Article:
Also, if you’re wondering, I don’t see any reason why you couldn’t export the Generic Inquiries that you like into an Acumatica 6.1 environment since I doubt that the table structures have changed that much.
And, if you’re still wondering, I did try to package them all into a Customization Project, but there are only 30-something available within the Generic Inquiries area of the Customization Project, further evidence that these are really baked into some out-of-the-box area.
Still wondering? What if you make a change to each Generic Inquiry, would it then show up in the Generic Inquiries area of the Customization Package? You betcha! So, one workaround could be to do something really minor to each new 130+ out-of-the-box Generic Inquiry like checking the Default Navigation checkbox on the RESULTS GRID tab for the first field in each Generic Inquiry. Then you could package them all up into a Customization Project and try deploying to an Acumatica 6.1 environment. I’d love to see how this goes in the comments below.
Still wondering, seriously? Then please do leave a comment below.
Query Quarry Update
How does this relate to Query Quarry? Well, the whole idea of Query Quarry was to create a Generic Inquiry for every data entry screen in Acumatica.
So much for that idea 🙂
Now, instead of creating these Generic Inquiries, we just need to provide feedback to Acumatica for stuff that we want added to this new base set of over 130 Generic Inquiries. Maybe I’ll add a forum to ARC for this (click here) so we don’t clutter up the Acumatica Ideas Website.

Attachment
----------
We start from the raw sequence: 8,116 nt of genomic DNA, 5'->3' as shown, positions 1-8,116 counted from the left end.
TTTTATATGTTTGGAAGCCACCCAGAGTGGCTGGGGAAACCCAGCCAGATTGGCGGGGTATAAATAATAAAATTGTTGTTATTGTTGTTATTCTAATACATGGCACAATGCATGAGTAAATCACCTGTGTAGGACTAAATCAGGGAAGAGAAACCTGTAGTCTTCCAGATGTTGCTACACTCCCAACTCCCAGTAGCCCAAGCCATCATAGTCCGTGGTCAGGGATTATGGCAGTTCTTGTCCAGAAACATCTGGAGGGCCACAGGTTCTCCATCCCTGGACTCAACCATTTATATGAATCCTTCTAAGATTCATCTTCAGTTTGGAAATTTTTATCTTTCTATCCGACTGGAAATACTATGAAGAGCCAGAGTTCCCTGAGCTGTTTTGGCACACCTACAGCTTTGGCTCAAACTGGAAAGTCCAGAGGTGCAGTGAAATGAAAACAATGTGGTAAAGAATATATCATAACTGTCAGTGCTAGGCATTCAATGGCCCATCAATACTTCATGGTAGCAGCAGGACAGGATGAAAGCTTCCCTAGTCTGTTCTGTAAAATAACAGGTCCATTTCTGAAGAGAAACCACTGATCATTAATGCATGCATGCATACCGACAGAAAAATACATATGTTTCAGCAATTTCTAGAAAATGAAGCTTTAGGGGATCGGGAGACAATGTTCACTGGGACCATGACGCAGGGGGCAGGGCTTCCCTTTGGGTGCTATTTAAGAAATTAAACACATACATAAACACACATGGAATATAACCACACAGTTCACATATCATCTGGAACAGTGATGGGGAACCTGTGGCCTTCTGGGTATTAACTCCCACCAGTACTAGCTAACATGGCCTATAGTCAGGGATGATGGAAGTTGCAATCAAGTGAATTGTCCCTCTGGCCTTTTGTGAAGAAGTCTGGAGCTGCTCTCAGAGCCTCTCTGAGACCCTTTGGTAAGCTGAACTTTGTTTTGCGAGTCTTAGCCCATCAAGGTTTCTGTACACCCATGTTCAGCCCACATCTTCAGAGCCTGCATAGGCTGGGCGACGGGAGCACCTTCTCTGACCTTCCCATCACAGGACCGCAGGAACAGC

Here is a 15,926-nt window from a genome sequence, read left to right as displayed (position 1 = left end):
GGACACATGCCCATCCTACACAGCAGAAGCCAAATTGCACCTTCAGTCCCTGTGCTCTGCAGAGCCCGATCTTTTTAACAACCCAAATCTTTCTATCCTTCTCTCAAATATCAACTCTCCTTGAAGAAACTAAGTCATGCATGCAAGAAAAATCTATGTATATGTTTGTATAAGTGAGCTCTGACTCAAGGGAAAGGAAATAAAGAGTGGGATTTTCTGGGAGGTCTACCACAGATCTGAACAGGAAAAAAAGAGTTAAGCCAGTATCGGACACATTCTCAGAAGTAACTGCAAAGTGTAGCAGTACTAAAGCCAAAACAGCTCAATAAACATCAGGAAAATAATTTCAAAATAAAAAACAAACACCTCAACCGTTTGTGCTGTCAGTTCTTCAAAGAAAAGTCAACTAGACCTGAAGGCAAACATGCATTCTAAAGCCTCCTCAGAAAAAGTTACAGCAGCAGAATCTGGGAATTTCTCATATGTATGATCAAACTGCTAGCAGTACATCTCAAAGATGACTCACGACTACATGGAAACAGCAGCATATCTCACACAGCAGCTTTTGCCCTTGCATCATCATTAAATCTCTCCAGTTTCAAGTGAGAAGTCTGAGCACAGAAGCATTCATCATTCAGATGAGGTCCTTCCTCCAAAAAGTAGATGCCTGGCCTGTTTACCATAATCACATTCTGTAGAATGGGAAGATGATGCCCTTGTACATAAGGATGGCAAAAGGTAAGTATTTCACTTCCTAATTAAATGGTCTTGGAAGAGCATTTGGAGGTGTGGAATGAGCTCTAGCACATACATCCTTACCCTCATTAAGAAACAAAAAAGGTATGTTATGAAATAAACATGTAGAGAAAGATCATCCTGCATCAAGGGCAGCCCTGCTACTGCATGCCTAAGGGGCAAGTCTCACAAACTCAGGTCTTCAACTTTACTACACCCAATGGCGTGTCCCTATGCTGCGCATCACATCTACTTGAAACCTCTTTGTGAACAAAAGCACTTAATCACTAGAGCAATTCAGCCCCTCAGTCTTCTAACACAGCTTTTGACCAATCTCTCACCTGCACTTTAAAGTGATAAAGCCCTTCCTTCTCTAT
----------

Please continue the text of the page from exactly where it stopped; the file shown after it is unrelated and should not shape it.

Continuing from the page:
But I’m not too sad.
First of all, I’m glad that I found this out before launching my 1st version of Query Quarry. And I found out just in time.
Second of all, this allows me to still create Query Quarry, but design it for what I really wanted to do in the first place.
My main reason for building Query Quarry originally was for the sake of Power BI because so many people want to use Power BI, but they don’t know how to get started.
I only went with the screen-based idea for Query Quarry because I thought that would make the most sense for all of the other additional things that you can build on top of Generic Inquiries. But, it really isn’t the best idea for Power BI.
With Power BI, the structure of screens really isn’t the best for the Star Schema that Power BI works best with.
So now I’m re-thinking Query Quarry in a way that would work better with Power BI and a Star Schema. Basically, how to hyper-focus Query Quarry as a Generic Inquiry Data Warehouse for Power BI.
Also, I realized that I was coming at this from the wrong direction. I was trying to build the foundation of Generic Inquiries first, then go out and apply them to real world situations.
Now I’m thinking that it would be better to go in the opposite direction. How about starting with some blog posts with real world things built in Power BI. Then the Generic Inquiries that I used to build those examples will become Query Quarry, a Power BI friendly set of Generic Inquiries that get added to incrementally over time and that have real world Power BI examples already built on top of them.
So, the initial Query Quarry idea got killed by the new Acumatica 2017 R2 out-of-the-box Generic Inquiries.
But this is a good thing.
Now Query Quarry can be laser-focused on Power BI, the main thing that it was originally intended for.